Japan has sent two convicted murderers to the gallows. The executions bring the country's total up to 14 since 2012 when Prime Minister Shinzo Abe took office.
Japan executed the first person convicted by a jury trial instead of professional judges under a new arrangement introduced six years ago.
Authorities said 63-year-old Sumitoshi Tsuda, convicted of killing three people in 2009, was hung Friday in Tokyo.
Japan launched a jury system in 2009 that calls for citizens to deliberate with professional judges in a bid to boost the role of the citizenry in the courtroom. Tsuda was the first man convicted by lay judges to be executed.
"Lay judges made the very grave judgment, and I took it seriously," Justice Minister Mitsuhide Iwaki told reporters.
The Mainichi newspaper reported that Tsuda was found guilty for killing a neighbor and two others with a knife after he said they were making too much noise opening and shutting his door. He withdrew his appeal after the conviction.
Also hung on Friday was 39-year-old Kazuyuki Wakabayashi, convicted of killing a woman and her daughter in 2006. He had initially pleaded guilty but later claimed his innocence. He was hung in the city of Sendai.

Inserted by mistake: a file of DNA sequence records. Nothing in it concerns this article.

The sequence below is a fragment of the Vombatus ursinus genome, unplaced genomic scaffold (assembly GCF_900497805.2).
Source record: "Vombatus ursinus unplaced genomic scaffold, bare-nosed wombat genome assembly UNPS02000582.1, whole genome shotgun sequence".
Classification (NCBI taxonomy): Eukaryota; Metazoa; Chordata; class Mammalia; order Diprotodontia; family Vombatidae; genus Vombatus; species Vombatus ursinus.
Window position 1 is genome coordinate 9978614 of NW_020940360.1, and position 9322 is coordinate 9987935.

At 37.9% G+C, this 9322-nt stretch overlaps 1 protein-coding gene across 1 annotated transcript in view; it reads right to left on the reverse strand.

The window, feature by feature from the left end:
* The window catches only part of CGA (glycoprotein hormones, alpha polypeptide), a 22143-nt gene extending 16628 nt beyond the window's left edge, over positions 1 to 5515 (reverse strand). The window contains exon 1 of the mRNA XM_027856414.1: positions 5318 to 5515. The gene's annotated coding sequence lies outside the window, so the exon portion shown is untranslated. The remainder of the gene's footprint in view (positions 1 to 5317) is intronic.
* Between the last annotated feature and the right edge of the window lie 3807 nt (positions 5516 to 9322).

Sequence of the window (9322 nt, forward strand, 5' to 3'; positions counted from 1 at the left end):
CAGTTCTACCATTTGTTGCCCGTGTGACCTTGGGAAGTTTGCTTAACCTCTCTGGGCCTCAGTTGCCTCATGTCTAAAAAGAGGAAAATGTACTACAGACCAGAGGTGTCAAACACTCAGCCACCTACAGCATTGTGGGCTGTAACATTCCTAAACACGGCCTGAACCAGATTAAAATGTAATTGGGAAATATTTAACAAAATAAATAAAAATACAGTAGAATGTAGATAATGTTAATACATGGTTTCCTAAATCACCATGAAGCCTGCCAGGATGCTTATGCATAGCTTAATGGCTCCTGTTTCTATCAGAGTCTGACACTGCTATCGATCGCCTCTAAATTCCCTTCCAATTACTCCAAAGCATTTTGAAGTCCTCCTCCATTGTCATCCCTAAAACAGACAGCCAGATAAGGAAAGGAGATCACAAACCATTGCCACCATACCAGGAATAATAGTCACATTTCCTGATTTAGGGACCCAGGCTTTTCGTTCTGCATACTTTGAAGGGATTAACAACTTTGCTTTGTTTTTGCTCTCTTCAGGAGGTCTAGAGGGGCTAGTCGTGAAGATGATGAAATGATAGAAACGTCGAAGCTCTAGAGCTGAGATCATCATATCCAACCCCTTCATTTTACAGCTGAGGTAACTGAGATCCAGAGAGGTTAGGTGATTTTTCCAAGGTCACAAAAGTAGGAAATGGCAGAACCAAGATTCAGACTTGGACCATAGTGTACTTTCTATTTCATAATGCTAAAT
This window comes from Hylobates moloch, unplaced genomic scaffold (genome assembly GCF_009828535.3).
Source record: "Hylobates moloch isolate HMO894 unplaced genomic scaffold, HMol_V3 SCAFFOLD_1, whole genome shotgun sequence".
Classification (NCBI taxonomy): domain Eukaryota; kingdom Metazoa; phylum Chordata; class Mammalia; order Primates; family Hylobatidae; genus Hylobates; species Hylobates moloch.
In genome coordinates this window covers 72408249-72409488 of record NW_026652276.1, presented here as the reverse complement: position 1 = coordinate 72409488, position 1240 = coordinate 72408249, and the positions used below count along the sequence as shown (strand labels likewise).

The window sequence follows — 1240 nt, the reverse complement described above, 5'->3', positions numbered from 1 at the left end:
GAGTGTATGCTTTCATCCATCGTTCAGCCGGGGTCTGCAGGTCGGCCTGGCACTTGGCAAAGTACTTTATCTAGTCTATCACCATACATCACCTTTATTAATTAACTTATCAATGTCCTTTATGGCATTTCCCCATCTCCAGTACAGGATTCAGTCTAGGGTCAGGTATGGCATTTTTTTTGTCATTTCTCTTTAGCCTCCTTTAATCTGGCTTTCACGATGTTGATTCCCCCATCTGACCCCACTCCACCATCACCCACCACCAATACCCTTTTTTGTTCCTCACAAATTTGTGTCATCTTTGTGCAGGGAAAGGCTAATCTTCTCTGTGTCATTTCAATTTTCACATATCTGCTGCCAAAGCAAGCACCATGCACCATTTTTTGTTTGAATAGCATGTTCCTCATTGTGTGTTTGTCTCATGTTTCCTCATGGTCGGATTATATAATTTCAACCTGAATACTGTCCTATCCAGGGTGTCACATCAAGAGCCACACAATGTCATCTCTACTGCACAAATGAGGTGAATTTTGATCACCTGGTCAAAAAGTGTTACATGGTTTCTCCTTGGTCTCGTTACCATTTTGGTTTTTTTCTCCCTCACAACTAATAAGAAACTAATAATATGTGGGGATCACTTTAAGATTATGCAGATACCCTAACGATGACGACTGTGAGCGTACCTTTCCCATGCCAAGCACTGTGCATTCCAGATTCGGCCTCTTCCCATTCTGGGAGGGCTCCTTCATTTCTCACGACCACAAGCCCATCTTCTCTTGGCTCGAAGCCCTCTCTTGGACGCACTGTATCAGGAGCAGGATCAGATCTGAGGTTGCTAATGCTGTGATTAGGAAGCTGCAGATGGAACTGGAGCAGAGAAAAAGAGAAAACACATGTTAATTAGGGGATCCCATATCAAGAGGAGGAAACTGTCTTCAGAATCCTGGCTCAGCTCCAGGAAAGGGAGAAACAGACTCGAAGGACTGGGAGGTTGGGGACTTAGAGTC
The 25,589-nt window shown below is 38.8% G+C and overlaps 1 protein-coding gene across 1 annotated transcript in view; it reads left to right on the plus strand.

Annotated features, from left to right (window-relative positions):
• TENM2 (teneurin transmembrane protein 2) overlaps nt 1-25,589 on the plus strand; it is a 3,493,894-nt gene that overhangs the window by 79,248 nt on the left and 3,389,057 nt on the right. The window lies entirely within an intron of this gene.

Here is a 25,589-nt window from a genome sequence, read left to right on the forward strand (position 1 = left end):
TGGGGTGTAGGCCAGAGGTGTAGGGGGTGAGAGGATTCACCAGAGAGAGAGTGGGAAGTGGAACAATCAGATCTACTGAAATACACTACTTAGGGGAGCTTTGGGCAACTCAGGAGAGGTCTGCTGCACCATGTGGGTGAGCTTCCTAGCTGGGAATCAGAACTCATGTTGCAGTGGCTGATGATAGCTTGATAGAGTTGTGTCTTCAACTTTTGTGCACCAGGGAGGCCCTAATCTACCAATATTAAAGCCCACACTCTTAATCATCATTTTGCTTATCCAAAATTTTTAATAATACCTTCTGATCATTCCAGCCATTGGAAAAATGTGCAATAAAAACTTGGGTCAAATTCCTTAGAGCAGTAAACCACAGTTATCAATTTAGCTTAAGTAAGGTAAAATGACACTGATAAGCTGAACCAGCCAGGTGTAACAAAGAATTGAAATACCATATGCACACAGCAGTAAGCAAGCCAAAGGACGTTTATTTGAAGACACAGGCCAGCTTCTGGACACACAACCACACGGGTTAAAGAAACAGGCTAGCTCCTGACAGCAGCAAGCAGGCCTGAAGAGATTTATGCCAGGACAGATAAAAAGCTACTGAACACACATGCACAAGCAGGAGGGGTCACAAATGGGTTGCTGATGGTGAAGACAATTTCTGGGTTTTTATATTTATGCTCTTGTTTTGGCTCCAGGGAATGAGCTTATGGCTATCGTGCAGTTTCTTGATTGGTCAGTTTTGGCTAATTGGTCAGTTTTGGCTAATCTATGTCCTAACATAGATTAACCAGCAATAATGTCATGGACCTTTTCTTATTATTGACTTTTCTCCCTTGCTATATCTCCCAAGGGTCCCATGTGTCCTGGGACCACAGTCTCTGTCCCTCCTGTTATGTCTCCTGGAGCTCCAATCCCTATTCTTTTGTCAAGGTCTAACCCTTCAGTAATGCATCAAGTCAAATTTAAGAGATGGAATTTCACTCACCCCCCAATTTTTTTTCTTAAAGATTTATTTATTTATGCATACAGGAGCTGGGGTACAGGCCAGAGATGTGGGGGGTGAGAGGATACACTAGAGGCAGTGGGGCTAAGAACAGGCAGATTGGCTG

In this photo taken and released on August 27, 2010 by Japan's Justice Ministry, the trapdoor where a condemned criminal is to stand is marked with a red double square on the floor in an execution room at Tokyo Detention Center
International outcry overruled
The latest executions prompted angry reaction from international campaigners, who called on Japan - the only industrialized country other than the United States with capital punishment - to abolish the death penalty.
"The death penalty is not justice or an answer to tackling crime, it is a cruel form of punishment that flies in the face of respect for life," Roseann Rife, an East Asia researcher with Amnesty International said. "Japan should immediately introduce an official moratorium on executions as a first step towards abolition of the death penalty."
Surveys, however, have shown the death penalty - carried out 14 times since 2012 -is popular in Japan,
despite repeated protests from European governments and human rights groups.
Japan now has 127 inmates on death rowwhose conditions are needlessly harsh, according to anti-death penalty campaigners.
jar/sms (AFP, AP)